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Pediatric Health

When Food is Foe

Early Intervention, Family Involvement is Key to Overcoming Eating Disorders

March 01, 2011
By this point in the new year, many people's diets and fitness regimens have fallen by the wayside. But for the millions of Americans who suffer from eating disorders, calorie counting is a year-round obsession.

Eating disorders are becoming increasingly common in this country, and the majority of sufferers are teenage girls and young adult women. By some estimates, two of every 100 students in America will struggle with anorexia nervosa, bulimia nervosa or another eating disorder. This is cause for serious concern, because eating disorders – anorexia in particular – carry the highest mortality rate of any psychiatric illness, with up to 10% of patients dying of the disease.

People suffering from anorexia have an intense fear of weight gain and often have a distorted view of their bodies, seeing themselves as overweight even when they are dangerously thin. They may use extreme dieting, excessive exercise, laxatives or other methods to lose weight. People with bulimia regularly binge on large quantities of food, often in secret, and then resort to vomiting or laxative abuse to prevent weight gain.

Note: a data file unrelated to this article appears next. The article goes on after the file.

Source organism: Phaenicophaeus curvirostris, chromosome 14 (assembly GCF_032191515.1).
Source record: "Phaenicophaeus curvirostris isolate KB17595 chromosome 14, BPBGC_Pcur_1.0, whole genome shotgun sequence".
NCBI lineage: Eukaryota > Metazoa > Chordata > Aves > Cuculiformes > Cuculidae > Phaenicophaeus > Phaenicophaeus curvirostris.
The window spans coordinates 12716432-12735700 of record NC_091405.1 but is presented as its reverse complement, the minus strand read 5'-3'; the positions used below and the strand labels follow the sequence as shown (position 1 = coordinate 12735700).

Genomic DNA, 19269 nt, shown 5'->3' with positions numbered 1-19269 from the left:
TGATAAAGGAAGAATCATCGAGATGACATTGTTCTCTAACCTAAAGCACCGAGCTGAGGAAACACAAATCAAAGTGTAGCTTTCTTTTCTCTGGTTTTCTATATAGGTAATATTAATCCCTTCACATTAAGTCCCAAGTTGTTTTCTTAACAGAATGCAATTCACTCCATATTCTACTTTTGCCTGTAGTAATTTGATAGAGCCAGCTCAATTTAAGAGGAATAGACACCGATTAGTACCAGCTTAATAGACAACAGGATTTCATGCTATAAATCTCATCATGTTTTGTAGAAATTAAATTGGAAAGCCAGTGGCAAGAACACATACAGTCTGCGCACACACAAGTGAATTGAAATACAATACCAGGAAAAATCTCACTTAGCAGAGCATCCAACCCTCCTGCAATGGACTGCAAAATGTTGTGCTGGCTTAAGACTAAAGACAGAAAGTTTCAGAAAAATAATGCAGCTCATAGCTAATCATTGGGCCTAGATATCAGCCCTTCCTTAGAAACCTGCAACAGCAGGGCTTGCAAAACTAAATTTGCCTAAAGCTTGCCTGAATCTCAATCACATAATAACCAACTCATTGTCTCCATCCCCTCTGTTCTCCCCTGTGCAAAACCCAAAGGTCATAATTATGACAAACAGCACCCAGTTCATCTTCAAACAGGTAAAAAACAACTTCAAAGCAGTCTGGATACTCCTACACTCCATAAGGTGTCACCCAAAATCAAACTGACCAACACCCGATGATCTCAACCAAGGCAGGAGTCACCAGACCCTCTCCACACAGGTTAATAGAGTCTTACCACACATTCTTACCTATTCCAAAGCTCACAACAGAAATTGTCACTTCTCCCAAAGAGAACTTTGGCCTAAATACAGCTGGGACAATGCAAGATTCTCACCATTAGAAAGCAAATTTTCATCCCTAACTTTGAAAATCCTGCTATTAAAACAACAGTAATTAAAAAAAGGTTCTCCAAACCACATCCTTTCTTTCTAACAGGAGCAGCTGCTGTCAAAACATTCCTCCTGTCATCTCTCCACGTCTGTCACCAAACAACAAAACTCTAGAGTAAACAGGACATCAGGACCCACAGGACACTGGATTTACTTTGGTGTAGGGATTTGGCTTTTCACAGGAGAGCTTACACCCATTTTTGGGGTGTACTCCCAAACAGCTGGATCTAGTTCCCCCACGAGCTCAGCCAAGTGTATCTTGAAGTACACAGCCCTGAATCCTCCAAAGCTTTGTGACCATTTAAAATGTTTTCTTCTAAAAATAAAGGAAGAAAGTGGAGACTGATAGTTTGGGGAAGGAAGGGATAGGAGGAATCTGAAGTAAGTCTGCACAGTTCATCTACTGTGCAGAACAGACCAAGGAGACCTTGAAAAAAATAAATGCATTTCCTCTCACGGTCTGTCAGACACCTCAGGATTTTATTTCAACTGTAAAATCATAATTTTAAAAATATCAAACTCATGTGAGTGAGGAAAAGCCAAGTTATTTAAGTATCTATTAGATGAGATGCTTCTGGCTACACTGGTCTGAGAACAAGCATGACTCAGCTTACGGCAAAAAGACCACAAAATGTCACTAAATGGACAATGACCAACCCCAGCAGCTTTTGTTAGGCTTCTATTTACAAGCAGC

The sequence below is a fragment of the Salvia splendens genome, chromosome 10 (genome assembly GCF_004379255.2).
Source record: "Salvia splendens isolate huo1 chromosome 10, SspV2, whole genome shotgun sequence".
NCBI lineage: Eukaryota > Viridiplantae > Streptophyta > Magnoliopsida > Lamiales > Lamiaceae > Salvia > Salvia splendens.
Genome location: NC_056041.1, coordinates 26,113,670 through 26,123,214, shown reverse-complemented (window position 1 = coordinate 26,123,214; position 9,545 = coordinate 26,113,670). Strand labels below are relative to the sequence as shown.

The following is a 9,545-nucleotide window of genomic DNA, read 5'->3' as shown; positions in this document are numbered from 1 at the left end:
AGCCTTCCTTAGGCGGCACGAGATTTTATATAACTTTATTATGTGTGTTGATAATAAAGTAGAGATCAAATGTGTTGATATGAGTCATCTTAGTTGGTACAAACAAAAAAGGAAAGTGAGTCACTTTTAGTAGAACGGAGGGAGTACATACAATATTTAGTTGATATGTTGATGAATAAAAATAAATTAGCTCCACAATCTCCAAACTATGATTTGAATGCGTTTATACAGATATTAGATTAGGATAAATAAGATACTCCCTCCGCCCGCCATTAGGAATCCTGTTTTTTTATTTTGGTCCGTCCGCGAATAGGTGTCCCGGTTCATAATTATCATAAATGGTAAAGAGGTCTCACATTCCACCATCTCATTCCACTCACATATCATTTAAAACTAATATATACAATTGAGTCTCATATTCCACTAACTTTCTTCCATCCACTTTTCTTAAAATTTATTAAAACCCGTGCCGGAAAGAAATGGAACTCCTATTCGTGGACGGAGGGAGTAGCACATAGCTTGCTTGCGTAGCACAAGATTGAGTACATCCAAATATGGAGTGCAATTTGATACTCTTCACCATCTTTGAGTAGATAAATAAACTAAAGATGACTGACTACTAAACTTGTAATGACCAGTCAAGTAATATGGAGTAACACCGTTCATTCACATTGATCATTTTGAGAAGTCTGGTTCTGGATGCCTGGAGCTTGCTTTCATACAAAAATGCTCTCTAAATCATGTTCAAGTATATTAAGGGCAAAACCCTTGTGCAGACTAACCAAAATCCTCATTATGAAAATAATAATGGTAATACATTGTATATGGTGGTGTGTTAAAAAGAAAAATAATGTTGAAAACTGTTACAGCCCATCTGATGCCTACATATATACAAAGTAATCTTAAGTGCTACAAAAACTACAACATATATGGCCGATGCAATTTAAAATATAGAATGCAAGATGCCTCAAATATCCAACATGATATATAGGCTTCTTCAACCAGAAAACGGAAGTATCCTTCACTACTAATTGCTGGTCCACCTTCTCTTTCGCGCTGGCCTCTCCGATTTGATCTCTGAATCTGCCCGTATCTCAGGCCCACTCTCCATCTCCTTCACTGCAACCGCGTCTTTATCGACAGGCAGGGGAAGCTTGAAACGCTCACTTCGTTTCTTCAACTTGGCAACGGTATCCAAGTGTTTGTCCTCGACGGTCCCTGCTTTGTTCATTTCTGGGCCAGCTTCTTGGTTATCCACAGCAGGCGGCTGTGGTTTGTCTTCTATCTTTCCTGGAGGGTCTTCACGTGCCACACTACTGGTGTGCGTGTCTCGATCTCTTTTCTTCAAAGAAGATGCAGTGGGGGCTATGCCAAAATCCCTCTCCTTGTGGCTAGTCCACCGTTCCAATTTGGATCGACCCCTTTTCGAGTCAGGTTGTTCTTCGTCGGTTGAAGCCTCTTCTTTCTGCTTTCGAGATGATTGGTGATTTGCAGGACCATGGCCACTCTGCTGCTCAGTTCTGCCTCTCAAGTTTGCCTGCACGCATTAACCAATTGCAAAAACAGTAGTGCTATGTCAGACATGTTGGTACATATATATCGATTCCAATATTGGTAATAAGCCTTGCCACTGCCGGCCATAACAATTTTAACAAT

Early detection is critical in the treatment of eating disorders. While many teens successfully hide their illness for months and even years, families and friends can be on the lookout for telltale symptoms.

Common signs of anorexia include:
• unexplained weight loss
• compulsive exercise
• fatigue
• complaints of feeling cold
• hair loss
• absent menstruation

Common signs of bulimia include:
• preoccupation with food
• constant dieting without significant weight loss
• food "disappearing" from the house
• swollen salivary glands
• abuse of dieting aids or laxatives

Empowering parents
If an eating disorder is suspected, the next step is to seek diagnosis and treatment for the patient. Many people suffering from eating disorders refuse to believe they have a problem. Very often, the key to a successful outcome is a supportive, involved family.

Family-Based Treatment is a philosophy of care that has revolutionized this field of medicine since it was developed in England 25 years ago. This approach involves a Healthy partnership between patients, parents and medical providers, and it is at the core of the clinic I oversee in Indianapolis. The Charis Center, part of Indiana University Health, is the only clinic of its kind in the state. We offer a multidisciplinary approach to treating eating disorders, with a team that includes psychiatrists, psychologists, therapists, dietitians, nurses – and even a yoga instructor.

Seven years is the average length of therapy for individuals with eating disorders. That's a huge commitment for the patient – and for the family as well. But a healthy outcome is well worth the effort.

For more information, please visit www.rileyhospital.org.

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Dr. Mary Rouse is the Director of the Charis Center for Eating Disorders in the Division of Adolescent Medicine at Riley Hospital for Children at Indiana University Health

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